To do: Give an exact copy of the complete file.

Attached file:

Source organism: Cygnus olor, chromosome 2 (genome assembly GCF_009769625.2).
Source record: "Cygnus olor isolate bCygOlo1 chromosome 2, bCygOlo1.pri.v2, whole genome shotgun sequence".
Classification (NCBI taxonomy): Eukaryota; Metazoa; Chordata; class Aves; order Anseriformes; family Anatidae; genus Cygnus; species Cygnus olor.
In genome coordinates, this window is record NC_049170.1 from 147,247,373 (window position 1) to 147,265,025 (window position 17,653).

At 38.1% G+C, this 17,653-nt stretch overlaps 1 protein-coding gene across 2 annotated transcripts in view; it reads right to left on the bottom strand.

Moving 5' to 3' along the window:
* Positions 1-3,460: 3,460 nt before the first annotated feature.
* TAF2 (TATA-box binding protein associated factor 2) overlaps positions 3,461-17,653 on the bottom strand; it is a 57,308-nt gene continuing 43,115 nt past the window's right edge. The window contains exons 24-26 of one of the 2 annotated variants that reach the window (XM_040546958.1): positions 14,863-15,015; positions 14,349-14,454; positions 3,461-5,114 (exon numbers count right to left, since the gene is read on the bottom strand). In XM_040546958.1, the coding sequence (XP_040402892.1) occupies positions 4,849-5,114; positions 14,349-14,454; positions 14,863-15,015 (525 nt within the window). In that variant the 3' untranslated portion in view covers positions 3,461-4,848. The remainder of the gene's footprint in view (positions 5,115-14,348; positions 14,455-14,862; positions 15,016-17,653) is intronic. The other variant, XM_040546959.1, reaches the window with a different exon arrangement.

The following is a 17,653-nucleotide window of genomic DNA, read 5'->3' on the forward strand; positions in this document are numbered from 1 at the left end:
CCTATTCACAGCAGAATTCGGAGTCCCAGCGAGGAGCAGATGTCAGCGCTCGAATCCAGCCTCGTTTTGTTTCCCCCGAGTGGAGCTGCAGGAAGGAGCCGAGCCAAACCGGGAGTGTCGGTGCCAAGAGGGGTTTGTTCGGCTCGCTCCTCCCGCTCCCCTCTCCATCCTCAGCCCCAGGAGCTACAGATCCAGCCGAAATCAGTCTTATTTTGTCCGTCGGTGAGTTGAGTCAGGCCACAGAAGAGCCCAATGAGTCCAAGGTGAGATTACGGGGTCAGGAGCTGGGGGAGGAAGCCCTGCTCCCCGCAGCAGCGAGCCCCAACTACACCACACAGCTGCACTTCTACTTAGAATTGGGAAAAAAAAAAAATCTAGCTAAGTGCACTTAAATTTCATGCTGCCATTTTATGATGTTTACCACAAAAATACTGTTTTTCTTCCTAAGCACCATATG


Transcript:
Source organism: Cygnus olor, chromosome 2 (genome assembly GCF_009769625.2).
Source record: "Cygnus olor isolate bCygOlo1 chromosome 2, bCygOlo1.pri.v2, whole genome shotgun sequence".
Classification (NCBI taxonomy): Eukaryota; Metazoa; Chordata; class Aves; order Anseriformes; family Anatidae; genus Cygnus; species Cygnus olor.
In genome coordinates, this window is record NC_049170.1 from 147,247,373 (window position 1) to 147,265,025 (window position 17,653).

At 38.1% G+C, this 17,653-nt stretch overlaps 1 protein-coding gene across 2 annotated transcripts in view; it reads right to left on the bottom strand.

Moving 5' to 3' along the window:
* Positions 1-3,460: 3,460 nt before the first annotated feature.
* TAF2 (TATA-box binding protein associated factor 2) overlaps positions 3,461-17,653 on the bottom strand; it is a 57,308-nt gene continuing 43,115 nt past the window's right edge. The window contains exons 24-26 of one of the 2 annotated variants that reach the window (XM_040546958.1): positions 14,863-15,015; positions 14,349-14,454; positions 3,461-5,114 (exon numbers count right to left, since the gene is read on the bottom strand). In XM_040546958.1, the coding sequence (XP_040402892.1) occupies positions 4,849-5,114; positions 14,349-14,454; positions 14,863-15,015 (525 nt within the window). In that variant the 3' untranslated portion in view covers positions 3,461-4,848. The remainder of the gene's footprint in view (positions 5,115-14,348; positions 14,455-14,862; positions 15,016-17,653) is intronic. The other variant, XM_040546959.1, reaches the window with a different exon arrangement.

The following is a 17,653-nucleotide window of genomic DNA, read 5'->3' on the forward strand; positions in this document are numbered from 1 at the left end:
CCTATTCACAGCAGAATTCGGAGTCCCAGCGAGGAGCAGATGTCAGCGCTCGAATCCAGCCTCGTTTTGTTTCCCCCGAGTGGAGCTGCAGGAAGGAGCCGAGCCAAACCGGGAGTGTCGGTGCCAAGAGGGGTTTGTTCGGCTCGCTCCTCCCGCTCCCCTCTCCATCCTCAGCCCCAGGAGCTACAGATCCAGCCGAAATCAGTCTTATTTTGTCCGTCGGTGAGTTGAGTCAGGCCACAGAAGAGCCCAATGAGTCCAAGGTGAGATTACGGGGTCAGGAGCTGGGGGAGGAAGCCCTGCTCCCCGCAGCAGCGAGCCCCAACTACACCACACAGCTGCACTTCTACTTAGAATTGGGAAAAAAAAAAAATCTAGCTAAGTGCACTTAAATTTCATGCTGCCATTTTATGATGTTTACCACAAAAATACTGTTTTTCTTCCTAAGCACCATATG